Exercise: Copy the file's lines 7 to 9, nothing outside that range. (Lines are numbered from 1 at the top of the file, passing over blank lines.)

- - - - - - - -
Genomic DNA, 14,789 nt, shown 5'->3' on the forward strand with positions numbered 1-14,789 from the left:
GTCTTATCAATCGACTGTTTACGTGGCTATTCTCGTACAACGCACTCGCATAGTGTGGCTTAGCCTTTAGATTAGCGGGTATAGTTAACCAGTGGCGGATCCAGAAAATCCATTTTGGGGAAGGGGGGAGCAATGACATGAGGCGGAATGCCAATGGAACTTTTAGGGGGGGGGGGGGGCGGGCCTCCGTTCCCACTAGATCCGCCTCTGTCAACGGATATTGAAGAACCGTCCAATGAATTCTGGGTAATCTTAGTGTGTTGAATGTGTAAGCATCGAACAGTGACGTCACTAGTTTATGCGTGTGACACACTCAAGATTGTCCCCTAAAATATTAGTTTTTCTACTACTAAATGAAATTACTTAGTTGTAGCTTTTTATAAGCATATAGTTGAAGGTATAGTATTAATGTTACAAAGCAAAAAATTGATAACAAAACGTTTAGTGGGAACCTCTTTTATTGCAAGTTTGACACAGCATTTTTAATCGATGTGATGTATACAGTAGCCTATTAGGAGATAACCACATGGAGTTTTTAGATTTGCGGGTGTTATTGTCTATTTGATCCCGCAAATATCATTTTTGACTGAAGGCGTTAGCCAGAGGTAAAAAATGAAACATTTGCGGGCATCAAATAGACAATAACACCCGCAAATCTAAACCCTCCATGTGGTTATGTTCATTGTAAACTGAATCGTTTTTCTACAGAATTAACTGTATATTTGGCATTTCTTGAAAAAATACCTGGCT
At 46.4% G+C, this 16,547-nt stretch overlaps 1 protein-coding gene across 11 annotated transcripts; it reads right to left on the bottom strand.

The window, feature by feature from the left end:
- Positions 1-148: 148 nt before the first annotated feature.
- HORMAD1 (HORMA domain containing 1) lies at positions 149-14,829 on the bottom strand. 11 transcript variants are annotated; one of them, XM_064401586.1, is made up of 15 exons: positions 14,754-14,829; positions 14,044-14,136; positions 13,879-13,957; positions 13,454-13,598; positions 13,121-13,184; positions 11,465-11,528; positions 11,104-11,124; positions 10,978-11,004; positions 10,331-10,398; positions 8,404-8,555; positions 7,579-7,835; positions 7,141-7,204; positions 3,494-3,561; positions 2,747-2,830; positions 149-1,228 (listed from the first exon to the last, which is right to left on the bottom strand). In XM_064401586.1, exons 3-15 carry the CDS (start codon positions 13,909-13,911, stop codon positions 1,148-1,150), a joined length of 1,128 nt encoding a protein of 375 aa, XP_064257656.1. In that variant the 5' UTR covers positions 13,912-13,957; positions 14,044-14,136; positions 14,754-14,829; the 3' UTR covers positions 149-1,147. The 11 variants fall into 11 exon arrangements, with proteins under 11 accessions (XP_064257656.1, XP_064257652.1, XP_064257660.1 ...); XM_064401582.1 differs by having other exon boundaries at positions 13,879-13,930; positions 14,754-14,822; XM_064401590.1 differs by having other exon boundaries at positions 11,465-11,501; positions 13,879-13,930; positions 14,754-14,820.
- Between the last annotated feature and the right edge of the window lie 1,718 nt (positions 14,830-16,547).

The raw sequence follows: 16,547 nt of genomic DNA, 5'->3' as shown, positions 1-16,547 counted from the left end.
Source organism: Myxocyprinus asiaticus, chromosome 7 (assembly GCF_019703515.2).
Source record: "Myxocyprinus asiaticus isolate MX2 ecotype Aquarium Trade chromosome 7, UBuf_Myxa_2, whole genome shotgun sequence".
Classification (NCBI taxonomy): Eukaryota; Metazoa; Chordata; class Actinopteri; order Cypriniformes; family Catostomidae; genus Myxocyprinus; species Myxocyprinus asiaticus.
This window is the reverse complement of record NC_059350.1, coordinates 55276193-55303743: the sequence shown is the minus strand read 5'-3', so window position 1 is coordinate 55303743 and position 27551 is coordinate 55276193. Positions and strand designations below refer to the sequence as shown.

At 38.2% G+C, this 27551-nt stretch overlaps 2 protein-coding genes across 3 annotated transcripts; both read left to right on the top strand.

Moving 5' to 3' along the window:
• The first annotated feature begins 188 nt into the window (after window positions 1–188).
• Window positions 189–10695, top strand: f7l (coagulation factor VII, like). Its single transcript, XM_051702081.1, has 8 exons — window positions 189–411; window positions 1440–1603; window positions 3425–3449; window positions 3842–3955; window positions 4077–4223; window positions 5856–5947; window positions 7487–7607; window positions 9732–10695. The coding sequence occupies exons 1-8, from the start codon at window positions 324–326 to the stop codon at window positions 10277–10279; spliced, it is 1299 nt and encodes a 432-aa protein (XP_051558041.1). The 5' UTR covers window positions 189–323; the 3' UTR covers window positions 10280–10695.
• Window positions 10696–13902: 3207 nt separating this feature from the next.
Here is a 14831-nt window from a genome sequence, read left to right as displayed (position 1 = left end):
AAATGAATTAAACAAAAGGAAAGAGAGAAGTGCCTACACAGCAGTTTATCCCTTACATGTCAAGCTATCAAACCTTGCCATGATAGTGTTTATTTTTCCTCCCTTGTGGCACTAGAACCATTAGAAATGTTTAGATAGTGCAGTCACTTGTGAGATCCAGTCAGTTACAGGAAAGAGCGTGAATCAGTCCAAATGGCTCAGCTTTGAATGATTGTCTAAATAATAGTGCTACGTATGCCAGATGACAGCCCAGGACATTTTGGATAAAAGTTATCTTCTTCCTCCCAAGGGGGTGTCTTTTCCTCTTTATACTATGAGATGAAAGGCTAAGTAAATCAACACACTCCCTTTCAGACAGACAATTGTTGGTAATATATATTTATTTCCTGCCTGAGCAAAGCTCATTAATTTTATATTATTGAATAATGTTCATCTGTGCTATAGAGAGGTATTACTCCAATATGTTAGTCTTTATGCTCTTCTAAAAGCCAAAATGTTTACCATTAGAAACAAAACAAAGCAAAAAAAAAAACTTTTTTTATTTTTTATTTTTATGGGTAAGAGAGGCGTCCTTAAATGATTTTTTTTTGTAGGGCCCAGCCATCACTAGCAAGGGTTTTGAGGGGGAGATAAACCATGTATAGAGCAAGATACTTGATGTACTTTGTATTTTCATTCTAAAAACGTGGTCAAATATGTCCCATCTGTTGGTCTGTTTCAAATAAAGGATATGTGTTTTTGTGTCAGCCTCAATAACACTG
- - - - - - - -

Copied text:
- Between the last annotated feature and the right edge of the window lie 1,718 nt (positions 14,830-16,547).

The raw sequence follows: 16,547 nt of genomic DNA, 5'->3' as shown, positions 1-16,547 counted from the left end.
Source organism: Myxocyprinus asiaticus, chromosome 7 (assembly GCF_019703515.2).